*Note that cargo space for luxury passengers is guaranteed to be buffered, pressurized. 10,000 Cr of luggage insurance is included in the ticket price for luxury travellers in case of damage to luggage or luggage contents, subject to investigation and arbitration by the insurance carrier; additional coverage can be purchased from the ship's insurance carrier at varying rates.
**Certain ships known as "bulk liners" operate with a combination of numerous storage berths and a few luxury berths for independent merchants.

Since the storage class passengers don't take up much cargo space, the leftover space is sold to the merchants at a discount rate of between 10 to 25 Cr per 100 kg / 1 cubic meter. This practice is common for merchants who sell small lots of specialty cargoes (such as jewels, spices, and high-end / custom electronic equipment) and travel with their wares from system to system. Since such merchants don't sell enough in each system to merit operating their own ship or chartering a freighter to haul their goods it is cheaper to book a passenger flight and buy the extra cargo space (most freighters require customers to purchase large cargo lots to make a run worthwhile).

Void Sickness and other common medical questions
Many first-time space travellers have health questions relating to their trip. Below are answers to the most common:

Q: What is Void Sickness and how do I avoid it?
A: Void Sickness is a feeling of disorientation, motion sickness and occasionally nausea that some travellers experience during the brief minutes a ship spends in the Void during interstellar trips. For most passengers it is an uncomfortable but fleeting feeling. Those passengers with a history of bad reactions to Void exposure or who are apprehensive about the experience can request to be sedated by the ship's doctor prior to Void transition; no adverse effects have been reported by sedated passengers after a Void transit.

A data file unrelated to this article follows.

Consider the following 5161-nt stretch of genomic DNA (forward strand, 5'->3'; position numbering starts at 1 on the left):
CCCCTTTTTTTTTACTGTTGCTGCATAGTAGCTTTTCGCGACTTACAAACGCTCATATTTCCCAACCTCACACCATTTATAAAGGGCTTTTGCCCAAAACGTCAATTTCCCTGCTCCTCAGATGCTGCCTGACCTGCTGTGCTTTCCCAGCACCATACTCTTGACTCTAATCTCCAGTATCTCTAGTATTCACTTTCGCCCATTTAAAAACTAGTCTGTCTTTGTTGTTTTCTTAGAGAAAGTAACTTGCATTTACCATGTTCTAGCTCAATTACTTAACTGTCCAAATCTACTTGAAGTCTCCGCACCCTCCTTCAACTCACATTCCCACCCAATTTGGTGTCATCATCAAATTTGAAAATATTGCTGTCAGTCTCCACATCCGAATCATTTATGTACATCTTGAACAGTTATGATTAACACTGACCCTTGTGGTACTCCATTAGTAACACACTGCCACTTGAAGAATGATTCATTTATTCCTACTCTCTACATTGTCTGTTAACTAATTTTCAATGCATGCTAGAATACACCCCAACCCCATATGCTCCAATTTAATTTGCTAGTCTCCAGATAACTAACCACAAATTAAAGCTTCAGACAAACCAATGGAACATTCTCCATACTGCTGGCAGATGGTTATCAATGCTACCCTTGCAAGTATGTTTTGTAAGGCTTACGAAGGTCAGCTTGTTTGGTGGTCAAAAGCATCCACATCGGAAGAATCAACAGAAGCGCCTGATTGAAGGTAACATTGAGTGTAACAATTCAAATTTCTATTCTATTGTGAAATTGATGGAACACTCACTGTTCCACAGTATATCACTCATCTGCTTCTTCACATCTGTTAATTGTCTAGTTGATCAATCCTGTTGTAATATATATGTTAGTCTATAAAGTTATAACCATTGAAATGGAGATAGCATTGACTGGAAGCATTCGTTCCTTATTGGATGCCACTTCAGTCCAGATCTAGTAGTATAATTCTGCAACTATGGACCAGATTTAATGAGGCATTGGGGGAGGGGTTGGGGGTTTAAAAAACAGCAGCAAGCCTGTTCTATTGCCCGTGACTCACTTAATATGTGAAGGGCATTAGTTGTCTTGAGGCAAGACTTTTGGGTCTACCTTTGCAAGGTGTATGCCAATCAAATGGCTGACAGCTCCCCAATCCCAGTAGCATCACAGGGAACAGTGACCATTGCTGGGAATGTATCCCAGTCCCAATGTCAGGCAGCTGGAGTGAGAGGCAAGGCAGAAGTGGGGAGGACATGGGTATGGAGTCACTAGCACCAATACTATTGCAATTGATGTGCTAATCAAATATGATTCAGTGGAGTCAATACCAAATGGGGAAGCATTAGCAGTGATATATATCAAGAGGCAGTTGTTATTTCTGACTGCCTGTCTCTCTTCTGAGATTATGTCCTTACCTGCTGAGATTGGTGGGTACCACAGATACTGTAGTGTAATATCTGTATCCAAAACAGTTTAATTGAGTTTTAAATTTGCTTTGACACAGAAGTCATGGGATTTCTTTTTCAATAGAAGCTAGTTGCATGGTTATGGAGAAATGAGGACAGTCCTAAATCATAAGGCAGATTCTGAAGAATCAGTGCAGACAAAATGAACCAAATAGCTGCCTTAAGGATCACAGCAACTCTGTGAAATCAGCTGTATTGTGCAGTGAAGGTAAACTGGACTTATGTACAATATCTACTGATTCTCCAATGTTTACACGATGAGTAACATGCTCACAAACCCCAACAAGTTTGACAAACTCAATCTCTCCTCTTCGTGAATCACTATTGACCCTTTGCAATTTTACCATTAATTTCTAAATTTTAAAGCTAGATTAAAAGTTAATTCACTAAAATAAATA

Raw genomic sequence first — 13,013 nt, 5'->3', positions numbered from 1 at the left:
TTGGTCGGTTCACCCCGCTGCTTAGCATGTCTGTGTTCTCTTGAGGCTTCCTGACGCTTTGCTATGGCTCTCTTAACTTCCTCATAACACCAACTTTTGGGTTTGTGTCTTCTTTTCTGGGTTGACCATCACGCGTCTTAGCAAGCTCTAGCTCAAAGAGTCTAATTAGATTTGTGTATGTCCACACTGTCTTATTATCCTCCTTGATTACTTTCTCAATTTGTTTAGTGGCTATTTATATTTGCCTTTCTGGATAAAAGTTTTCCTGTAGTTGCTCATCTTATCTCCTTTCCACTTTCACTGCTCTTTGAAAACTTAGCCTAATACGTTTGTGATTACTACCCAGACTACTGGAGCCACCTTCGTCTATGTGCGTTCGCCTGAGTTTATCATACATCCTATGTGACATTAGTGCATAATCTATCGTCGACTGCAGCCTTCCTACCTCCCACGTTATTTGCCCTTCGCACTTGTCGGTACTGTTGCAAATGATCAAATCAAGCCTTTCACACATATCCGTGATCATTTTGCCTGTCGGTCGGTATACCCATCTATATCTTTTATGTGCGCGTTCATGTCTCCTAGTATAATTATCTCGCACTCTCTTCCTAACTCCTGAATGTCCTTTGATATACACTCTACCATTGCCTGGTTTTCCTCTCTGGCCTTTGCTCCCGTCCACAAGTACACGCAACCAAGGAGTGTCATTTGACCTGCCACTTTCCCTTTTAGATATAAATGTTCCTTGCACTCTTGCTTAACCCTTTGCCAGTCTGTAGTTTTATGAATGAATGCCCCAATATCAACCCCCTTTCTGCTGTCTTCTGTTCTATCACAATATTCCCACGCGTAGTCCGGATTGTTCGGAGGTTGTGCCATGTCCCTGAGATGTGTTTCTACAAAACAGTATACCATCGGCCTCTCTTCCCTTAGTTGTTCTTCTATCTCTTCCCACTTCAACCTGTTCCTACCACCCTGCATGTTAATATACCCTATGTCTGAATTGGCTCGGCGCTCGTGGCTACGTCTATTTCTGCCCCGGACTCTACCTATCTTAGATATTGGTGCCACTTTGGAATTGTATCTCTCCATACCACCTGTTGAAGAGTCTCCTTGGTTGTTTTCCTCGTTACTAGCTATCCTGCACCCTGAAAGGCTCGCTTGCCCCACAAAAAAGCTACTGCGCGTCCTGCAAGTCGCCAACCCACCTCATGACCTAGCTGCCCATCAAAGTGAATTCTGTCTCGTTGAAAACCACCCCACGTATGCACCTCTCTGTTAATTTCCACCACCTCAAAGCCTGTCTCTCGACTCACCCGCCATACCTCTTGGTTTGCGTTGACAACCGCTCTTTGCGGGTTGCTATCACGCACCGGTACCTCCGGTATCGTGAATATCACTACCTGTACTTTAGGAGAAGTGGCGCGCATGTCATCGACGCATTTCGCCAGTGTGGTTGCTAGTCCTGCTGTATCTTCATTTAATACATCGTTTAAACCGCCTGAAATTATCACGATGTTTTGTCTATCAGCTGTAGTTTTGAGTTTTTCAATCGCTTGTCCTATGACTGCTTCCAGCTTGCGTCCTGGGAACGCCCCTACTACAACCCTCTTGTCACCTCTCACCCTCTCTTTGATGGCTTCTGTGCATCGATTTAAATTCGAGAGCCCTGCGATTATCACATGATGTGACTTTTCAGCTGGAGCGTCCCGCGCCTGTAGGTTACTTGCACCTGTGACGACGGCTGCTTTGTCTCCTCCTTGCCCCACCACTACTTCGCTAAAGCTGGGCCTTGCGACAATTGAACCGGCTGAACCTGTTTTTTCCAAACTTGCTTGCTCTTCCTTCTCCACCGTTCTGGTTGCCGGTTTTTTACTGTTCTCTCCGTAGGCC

Q: What about other space ailments such as exposure to cosmic rays, solar flares, and loss of muscle and bone mass?
A: The hulls of all Frontier ships are shielded against the background radiations found in space, preventing exposure of passengers to radiation levels higher than those found on typcial planets. Passenger vessels specifically avoid high-raditaion areas such as belts around gas giants and the like, and are kept aware of unusual phenomena such as solar flares, plasma clouds, etc. by local planetary authorities and UPF observation posts. Most ships have a heavily shielded "storm shelter" near the engineering section for emergencies, but they typically enter and exit the Void close enough to planets that they can seek refuge within a nearby planet or moons magnetic field in the event of a flare. Muscle and bone mass is rarely experienced, since Frontier ships near-continuously accelerate to Void entry, then near- continuously decelerate to their destination after Void exit; the simulated gravity provided by accel- and deceleration counteracts the muscle and bone effects of low and zero-gravity exposure. Frequent space travellers may suffer some side effects after 6 months or more of frequent variable-gee travel, but this is uncommon and easily treated. As a general note, nearly all primary UPF space routes are short-duration (15 days or less) which keeps space-related health risks to a minimum.